Zalewski v Adjudication Officer (Glackin) & ors (Approved) [2018] IEHC 199 (13 March 2018)






[2018] IEHC 199

[2017 No. 146 J.R.]















JUDGMENT of Mr. Justice Meenan delivered on the 13th day of March, 2018.


On 8th February, 2018 I delivered judgment in this matter. The respondents by letter dated 4th April, 2017 conceded that the applicant was entitled to an order of
quashing the decision of the first named respondent dated 16th December, 2016. This letter also consented to an order for the costs of the proceedings up to the date of the said letter.

The issue to be determined by this Court was whether the applicant had
locus standi to
maintain a constitutional challenge to the relevant legislation. I found that the applicant did not have
locus standi
and thus was precluded from continuing his constitutional challenge.

The explanation given by the respondents for the decision of 16th December, 2016 was that it was “an administrative error”. In my view, this explanation lacked creditability and given the importance of the decision forthose involved made the explanation for the decision unacceptable.

The issue now before this Court is the determination of costs. The respondents, though successful in the motion, have informed the court that they are not seeking an order for costs against the applicant and consent to an order for costs in favour of the applicant up until the 4th April, 2017, the date of the said letter. The applicant seeks the costs of the entire proceedings.

Principles to be Applied

O. 99 r. 1(1) of the Rules of the Superior Courts provides:-

“(1) The costs of and incidental to every proceeding in the Superior Courts shall be in the discretion of those Courts respectively.”

O. 99 r. 1(4) of the Rules of the Superior Courts provides

./(4) The costs of every issue of fact or law raised upon a claim or counterclaim shall, unless otherwise ordered, follow the event.”

The “event” in the proceedings before this Court was that the applicant is now precluded from maintaining his constitutional challenge to the legislation in question. Thus, applying the general rule, the respondents would be entitled to their costs.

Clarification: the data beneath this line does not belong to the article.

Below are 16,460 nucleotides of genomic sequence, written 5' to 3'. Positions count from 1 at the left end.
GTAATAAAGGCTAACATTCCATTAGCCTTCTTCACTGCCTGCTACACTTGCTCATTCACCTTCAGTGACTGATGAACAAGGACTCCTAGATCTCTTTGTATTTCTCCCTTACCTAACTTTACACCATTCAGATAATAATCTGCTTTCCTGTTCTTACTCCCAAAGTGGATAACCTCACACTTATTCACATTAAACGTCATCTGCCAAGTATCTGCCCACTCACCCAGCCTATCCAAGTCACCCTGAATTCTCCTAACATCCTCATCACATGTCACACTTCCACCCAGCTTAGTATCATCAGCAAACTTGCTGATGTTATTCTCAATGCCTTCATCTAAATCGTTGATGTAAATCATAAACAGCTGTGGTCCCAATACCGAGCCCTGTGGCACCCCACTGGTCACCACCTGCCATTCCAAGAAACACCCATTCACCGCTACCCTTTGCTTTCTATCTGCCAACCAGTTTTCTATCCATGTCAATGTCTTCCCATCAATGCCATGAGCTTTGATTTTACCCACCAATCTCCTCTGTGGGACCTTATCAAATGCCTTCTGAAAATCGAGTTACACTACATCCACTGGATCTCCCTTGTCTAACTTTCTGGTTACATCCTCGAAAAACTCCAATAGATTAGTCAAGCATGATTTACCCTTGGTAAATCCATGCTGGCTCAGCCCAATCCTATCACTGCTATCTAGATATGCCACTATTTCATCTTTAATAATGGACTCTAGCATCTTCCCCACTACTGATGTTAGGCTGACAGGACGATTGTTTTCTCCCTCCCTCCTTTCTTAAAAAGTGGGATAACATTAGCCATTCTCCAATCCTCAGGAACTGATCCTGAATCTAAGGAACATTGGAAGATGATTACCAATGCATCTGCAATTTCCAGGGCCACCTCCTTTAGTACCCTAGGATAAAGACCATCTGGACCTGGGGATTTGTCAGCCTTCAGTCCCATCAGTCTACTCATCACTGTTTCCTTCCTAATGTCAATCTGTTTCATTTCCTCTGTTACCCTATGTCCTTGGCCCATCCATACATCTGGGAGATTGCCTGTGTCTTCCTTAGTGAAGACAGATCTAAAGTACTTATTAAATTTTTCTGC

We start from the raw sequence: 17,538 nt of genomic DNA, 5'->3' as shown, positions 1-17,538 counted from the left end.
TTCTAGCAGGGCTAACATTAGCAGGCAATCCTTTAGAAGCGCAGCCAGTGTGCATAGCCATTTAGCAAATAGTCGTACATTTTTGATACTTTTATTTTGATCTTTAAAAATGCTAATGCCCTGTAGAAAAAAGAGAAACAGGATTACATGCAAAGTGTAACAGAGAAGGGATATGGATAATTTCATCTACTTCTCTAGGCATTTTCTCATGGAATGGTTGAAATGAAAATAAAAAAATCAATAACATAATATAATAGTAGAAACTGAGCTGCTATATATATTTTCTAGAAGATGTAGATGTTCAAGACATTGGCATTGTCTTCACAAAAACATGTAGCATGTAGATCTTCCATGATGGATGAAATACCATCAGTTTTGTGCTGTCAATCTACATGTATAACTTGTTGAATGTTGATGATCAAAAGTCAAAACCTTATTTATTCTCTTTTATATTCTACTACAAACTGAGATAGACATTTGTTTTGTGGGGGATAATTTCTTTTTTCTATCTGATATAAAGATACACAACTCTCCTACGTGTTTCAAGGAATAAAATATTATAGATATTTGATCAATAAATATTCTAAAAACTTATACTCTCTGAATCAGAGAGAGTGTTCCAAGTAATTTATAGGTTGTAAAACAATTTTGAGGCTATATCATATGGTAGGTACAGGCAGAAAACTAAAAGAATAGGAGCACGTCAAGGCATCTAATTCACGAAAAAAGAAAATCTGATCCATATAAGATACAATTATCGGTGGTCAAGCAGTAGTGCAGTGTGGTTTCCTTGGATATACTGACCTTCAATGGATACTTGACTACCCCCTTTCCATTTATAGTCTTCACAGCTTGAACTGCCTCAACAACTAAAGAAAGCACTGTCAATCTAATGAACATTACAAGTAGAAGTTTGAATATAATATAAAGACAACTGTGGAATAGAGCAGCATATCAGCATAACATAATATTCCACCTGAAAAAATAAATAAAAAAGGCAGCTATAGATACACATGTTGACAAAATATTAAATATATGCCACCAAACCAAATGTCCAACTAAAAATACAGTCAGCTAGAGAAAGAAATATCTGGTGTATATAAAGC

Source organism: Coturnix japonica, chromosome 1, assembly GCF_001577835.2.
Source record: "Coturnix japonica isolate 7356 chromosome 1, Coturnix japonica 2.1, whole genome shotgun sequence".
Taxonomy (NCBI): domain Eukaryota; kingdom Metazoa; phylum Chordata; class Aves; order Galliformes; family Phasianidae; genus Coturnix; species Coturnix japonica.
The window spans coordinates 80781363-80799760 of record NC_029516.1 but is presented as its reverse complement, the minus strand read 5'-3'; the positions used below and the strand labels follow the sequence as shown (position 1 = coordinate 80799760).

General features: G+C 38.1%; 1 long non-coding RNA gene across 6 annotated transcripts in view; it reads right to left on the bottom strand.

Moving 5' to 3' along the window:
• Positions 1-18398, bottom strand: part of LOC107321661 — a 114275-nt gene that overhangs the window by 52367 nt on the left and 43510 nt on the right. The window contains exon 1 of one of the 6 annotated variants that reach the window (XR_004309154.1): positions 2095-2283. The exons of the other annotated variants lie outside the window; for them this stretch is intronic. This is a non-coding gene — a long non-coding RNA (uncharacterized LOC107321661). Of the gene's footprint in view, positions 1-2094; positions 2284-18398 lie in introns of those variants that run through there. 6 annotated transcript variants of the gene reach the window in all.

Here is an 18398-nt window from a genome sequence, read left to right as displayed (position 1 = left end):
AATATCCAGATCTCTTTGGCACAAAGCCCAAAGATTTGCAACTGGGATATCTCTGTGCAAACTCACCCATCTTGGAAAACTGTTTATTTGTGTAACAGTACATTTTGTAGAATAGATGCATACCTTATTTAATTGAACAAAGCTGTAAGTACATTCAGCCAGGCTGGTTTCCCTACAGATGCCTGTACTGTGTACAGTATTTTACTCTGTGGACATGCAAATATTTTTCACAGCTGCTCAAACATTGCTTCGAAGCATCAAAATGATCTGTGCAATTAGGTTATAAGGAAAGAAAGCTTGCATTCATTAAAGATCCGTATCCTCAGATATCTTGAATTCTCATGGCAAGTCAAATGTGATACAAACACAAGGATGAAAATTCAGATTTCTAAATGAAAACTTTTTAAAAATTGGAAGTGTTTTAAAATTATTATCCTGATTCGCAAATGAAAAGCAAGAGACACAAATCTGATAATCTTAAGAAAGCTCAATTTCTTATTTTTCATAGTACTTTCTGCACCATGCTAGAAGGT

However, as is clear from the said order, the court has a discretion which may be exercised to make a costs order in favour of a losing party. The court has been referred to a number of authorities as to how it should exercise this discretion.

The matter was considered by the Divisional Court in
Collins v. The Minister for Finance and Other
[2014] IEHC 79:-

“11. The starting point for any consideration of this question is to be found in the judgment of Murray CJ. in
Dunne v. Minister for the Environment
[2007] IESC 60, [2008] 2 I.R. 755 where he observed ([2008] 2 I.R. 755, 783-784) that:

“The rule of law that costs normally follow the event, that the successful party to proceedings should not have to pay the costs of those proceedings which should be bome by the unsuccessful party has an obvious equitable basis. As a counterpoint to that general rule of law the Court has a discretionary jurisdiction to vary or depart from that rule of law if, in the special circumstances of a case, the interests of justice require that it should do so. There is no predetermined category of cases which fall outside the full ambit of that jurisdiction…””